According to a recent study in JACC, exercising during chemotherapy can greatly improve physical and mental health. Exercise is a crucial part of any cancer treatment plan. However, it is important to take your time and be patient with yourself as you start to gradually increase your activity levels. Let your body be your guide.
Even if you weren’t active before your cancer diagnosis, a fitness program that meets your individual needs can help you get moving safely and effectively. Physical activity can also help you cope with the common side effects of chemo and decrease your risk of new cancers in the future.
If you feel well enough to start exercising, getting more physically active can improve the body’s response to treatment regardless of the stage or type of cancer. Regular exercise has been shown to:
Patients should start slowly and increase activity gradually. Always talk to your doctor before starting a program during cancer treatment. Start with walking and once you feel comfortable, you can work your way up to more brisk walks. If you feel you can push it more, try increasing amounts of aerobic exercise like running, swimming, or cycling.
After treatment, it will take time to return to your desired fitness level. Listen to your body and take rest days as you need them. Your healthcare team should be able to advise you on the best workout regimen for you or provide you with the guidance you need. You may have access to a local certified cancer exercise therapist who can create the ideal exercise plan for you.
As a general rule, the CDC recommends at least 2 days of full-body strength training each week for healthy adults, so consider using this as your long-term goal. A strength training program can include free weights, cardio machines, resistance bands, and your own body weight.
Your ideal individual exercise plan to start with will depend on:
Make sure you start slowly, listen to your body, and drink plenty of fluids. Staying well hydrated is especially important if you are still going through chemotherapy, or experiencing side effects from your treatment.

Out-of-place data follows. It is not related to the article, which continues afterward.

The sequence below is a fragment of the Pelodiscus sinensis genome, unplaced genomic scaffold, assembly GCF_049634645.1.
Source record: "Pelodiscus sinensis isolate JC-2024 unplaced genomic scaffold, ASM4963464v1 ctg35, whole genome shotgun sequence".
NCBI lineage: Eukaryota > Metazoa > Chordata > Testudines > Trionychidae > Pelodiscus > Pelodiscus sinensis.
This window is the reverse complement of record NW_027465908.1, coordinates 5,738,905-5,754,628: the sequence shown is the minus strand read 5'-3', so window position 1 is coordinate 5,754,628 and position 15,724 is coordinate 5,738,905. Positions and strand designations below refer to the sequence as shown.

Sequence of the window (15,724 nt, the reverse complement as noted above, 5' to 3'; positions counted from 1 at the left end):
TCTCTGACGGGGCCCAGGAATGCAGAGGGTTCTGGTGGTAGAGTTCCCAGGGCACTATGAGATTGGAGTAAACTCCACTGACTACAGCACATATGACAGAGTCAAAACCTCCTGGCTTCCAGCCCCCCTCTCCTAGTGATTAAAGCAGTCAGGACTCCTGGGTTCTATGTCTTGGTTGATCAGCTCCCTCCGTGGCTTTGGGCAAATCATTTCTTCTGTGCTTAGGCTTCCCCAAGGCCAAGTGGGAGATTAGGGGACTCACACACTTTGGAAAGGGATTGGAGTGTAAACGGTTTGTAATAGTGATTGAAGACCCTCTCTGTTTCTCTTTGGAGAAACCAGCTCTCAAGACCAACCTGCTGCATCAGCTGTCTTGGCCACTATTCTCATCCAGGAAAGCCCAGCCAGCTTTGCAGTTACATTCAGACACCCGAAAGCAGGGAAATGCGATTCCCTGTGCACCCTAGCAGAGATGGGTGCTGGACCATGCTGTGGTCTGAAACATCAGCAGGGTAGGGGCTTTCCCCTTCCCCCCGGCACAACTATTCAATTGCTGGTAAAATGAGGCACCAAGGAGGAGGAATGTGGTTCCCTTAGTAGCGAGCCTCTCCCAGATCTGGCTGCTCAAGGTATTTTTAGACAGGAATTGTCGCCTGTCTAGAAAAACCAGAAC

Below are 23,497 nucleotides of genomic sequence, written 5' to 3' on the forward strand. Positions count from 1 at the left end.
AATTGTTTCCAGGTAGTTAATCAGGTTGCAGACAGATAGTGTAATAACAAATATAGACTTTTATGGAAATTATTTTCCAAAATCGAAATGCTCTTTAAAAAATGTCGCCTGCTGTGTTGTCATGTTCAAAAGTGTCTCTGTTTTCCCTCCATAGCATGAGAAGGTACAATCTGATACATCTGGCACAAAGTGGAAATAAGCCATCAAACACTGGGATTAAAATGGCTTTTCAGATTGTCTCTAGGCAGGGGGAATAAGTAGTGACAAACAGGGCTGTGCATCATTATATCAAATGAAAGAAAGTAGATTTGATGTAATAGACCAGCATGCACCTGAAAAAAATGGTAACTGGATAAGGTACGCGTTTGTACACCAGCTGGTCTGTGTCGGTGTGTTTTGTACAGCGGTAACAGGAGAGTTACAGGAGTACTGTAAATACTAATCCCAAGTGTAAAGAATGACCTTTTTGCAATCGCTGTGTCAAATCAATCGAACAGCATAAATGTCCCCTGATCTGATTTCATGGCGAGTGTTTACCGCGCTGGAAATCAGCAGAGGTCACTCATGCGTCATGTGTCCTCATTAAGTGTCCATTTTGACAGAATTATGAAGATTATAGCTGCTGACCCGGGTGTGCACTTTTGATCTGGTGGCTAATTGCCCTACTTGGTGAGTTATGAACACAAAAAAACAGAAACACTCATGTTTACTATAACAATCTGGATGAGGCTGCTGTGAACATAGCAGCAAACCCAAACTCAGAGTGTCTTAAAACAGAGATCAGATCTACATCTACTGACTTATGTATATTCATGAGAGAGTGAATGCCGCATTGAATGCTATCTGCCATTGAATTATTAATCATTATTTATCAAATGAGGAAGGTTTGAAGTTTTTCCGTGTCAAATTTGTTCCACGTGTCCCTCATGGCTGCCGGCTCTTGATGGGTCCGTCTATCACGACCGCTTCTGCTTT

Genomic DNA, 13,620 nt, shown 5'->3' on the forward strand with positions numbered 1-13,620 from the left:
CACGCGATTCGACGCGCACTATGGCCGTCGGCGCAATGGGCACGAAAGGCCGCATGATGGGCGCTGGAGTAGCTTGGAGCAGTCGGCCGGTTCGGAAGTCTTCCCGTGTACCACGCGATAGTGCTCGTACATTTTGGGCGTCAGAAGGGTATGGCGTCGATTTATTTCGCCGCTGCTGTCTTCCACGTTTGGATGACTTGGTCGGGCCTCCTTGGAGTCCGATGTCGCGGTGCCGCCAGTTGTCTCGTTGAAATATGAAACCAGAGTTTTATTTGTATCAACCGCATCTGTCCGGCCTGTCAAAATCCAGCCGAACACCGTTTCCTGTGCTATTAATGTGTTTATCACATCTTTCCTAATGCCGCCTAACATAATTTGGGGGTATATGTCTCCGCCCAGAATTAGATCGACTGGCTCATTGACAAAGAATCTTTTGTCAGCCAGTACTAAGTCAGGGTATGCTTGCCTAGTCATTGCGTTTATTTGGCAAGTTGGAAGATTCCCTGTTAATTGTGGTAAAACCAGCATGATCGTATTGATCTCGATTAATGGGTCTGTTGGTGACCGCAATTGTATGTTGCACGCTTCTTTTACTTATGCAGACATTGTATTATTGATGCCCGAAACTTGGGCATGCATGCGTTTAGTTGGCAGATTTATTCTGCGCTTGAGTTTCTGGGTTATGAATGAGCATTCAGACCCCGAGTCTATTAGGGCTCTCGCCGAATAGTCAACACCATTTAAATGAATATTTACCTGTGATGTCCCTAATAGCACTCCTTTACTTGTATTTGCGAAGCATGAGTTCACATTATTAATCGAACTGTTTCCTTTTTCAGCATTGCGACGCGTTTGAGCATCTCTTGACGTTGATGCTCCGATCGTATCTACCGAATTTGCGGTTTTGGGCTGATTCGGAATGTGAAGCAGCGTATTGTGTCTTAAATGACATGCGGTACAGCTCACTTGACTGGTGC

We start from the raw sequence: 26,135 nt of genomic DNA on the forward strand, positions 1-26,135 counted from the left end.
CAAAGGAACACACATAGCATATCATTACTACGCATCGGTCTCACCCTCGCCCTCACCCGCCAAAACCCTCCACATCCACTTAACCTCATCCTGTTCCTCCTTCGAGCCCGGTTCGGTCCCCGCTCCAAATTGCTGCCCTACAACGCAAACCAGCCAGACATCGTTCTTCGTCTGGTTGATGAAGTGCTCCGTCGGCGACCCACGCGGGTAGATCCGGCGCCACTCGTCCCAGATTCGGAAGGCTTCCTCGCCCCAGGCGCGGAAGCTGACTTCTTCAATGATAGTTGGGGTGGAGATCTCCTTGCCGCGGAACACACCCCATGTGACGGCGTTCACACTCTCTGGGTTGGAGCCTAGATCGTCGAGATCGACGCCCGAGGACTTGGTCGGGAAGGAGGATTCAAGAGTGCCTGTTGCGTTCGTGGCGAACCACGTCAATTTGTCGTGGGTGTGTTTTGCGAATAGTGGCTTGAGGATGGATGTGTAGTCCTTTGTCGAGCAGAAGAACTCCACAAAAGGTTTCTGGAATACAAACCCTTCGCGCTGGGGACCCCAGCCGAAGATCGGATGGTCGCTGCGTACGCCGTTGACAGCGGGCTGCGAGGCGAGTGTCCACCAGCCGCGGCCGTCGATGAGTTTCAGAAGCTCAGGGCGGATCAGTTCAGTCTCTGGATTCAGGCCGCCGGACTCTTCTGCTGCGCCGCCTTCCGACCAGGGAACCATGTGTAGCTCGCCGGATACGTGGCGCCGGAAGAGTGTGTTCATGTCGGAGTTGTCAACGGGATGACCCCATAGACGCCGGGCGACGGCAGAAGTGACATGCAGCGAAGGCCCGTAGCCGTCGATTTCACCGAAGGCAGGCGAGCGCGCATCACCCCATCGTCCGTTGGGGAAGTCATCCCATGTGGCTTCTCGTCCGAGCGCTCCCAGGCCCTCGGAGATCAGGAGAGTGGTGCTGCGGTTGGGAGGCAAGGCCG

As you get going, please remember everyone is different. This isn’t a competition. Just start moving and do what you can. Be patient with yourself and the rest will come. You’ve got this.
Co-created by leading specialists and patient advocates, Breast Advocate® is a free breast cancer surgery app that provides ALL your surgical options along with evidence-based recommendations, personalized for you. Download our free app today!
It is common for women being treated for breast cancer to experience changes that affect their sexual health during, and after treatment, according to a recent study published in Acta Oncologica.
Just under 700 cancer patients were included in the study. Over 60% reported having some sort of sexual dysfunction. Lymphoma and cervical, ovarian, breast, and brain cancers were among the cancer types represented. In the cancer group, the mean age was 34.5 years, while in the control group, it was 29.7 years. The majority of people in both groups were heterosexual (93% in both groups) and had a partner (85% in the cancer cohort and 81% in the control cohort).
Overall, 63% of patients with cancer and 53% of the control group reported sexual dysfunction in at least 1 of the following:
“A majority of women diagnosed with cancer before the age of 40 experience sexual dysfunction, and they do so to a significantly higher extent than young women of the general population,” the researchers concluded. “Women with gynecological and breast cancers reported more sexual dysfunction than the general population…. Our results underscore the need to routinely assess sexual health in clinical care and follow-up.”
You’re not alone if you’re struggling with issues affecting your sexuality. Following a breast cancer diagnosis, sex and intimacy can be challenging for many women.
Below are ways to manage common sexual health issues:
Learn more about sexual health needs after breast cancer.
Make a list of questions to ask your doctor or nurse as you consider the changes that treatment has made in your life. Think about including these on your list:
For more on body image and sexuality after breast cancer, head to the American Cancer Society.